Chemically sensitive individuals are a group of people who experience undesirable symptoms and ills after being exposed, even to low levels, of a particular chemical in their environment.
These chemicals can be natural or synthetic and can pose serious problems for the sufferer that differ from person-to-person.
Scientifically, this group of individuals are often referred to as having CI, or chemical intolerance, or MCS, which is multiple chemical sensitivity. As time goes on, these groups are growing larger and are more prevalent than in the past, meaning special attention has to be given to the issue of using chemicals in cleaning and remediation projects on behalf of chemically-sensitive clients.
The Causes of Chemical Sensitization
It is estimated that 15-30% of individuals can potentially be triggered by chemicals. But what causes chemical sensitization in each person varies greatly.
Much of chemical sensitization can be psychological, but that doesn’t mean individuals are making these claims up. Studies show that chemically sensitive individuals do indeed have physical responses when exposed to their triggers.
The amount of people who are sensitive to chemicals are higher in number depending on gender, family history and even situational life events.
For example, it is estimated that nearly 2/3 of chemically-sensitive people are female and only 1/3 are male. Moreover, studies show that many sensitized individuals have come from alcohol abuse family dynamics, forming an interesting connection between alcohol and chemically-sensitive individuals.
Another way in which males and females become vulnerable to sensitization of low levels of chemicals is through either prolonged or acute exposure to their triggers. For instance, if a person is cleaning their home and they use too much of a chemical-containing cleaning solution, they may find that they are sensitive to that particular chemical, even at low-levels, from then on. This is known as acute exposure.
On the other hand, individuals may be exposed to low levels of chemicals on a long-term basis causing the sensitivity only after weeks, months or even years have gone by without any adverse reactions.
Sometimes, chemicals that weren’t cured properly during the construction of a home can cause these types of sensitives. As the building occupants are exposed long term to hazardous emissions, some may find that they eventually develop symptoms and become sensitive, without knowing why. This is referred to as chronic exposure.
Another more obvious way in which one might become sensitized to chemicals is through the use of the chemicals, themselves. In modern times we are seeing more chemicals being introduced in our environment and homes. As we spend more time indoors than we have in the past, more opportunities are created for us to breathe in potentially hazardous fumes and compounds that wreak havoc on your bodily systems.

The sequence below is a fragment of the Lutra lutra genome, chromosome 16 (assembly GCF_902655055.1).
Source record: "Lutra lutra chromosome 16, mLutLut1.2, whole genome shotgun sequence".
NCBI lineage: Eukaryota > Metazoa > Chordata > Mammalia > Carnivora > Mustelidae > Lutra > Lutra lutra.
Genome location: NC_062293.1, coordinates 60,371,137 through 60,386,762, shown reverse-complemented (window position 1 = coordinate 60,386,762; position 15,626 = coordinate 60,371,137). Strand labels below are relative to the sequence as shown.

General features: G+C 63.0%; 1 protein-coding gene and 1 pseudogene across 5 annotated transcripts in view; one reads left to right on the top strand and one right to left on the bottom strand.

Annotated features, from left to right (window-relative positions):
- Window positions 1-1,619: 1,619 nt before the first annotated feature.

Cleaning Techniques for Chemically-Sensitive Clients
There are four ways in which cleaning crews and remediation teams can go about tackling a project in a way that keeps the chemically-sensitive client in mind. They are source removal, neutralization, off-gassing and oxidation.
Larger particles are often taken care of by HVAC systems, but smaller particles are by far the biggest problem when it comes to triggers for chemically-sensitive individuals.
Since smaller chemicals attach themselves to dust, they are small enough to enter the human body multiple ways, causing unsavory symptoms, and sometimes, long-term complications.
To help with the management of smaller particles, HEPA vacuums are very effective.
Microfiber cloths are preferred over traditional cloths made from cotton or other materials, because they are better at trapping small particles than clothes made of other components. They are also particularly good at removing mold spores, particularly on plastic.
Nevertheless, microfiber cloths should only be used on cleaner surfaces, as largely soiled areas will only clog up the cloth rendering it ineffective. Thus, they should be used mainly as finalizing finish on surfaces, and not for heavy-duty use.
To add to that, it is preferred that microfiber cloths be disposable because, over time, they build with contamination from the prior use. To prevent contamination, users of the microfiber cloth would have to follow a very specific protocol, and even then, the microfiber cloth would eventually become less effective with more washes.
To avoid this, microfiber cloths are best utilized for single-use purposes when cleaning.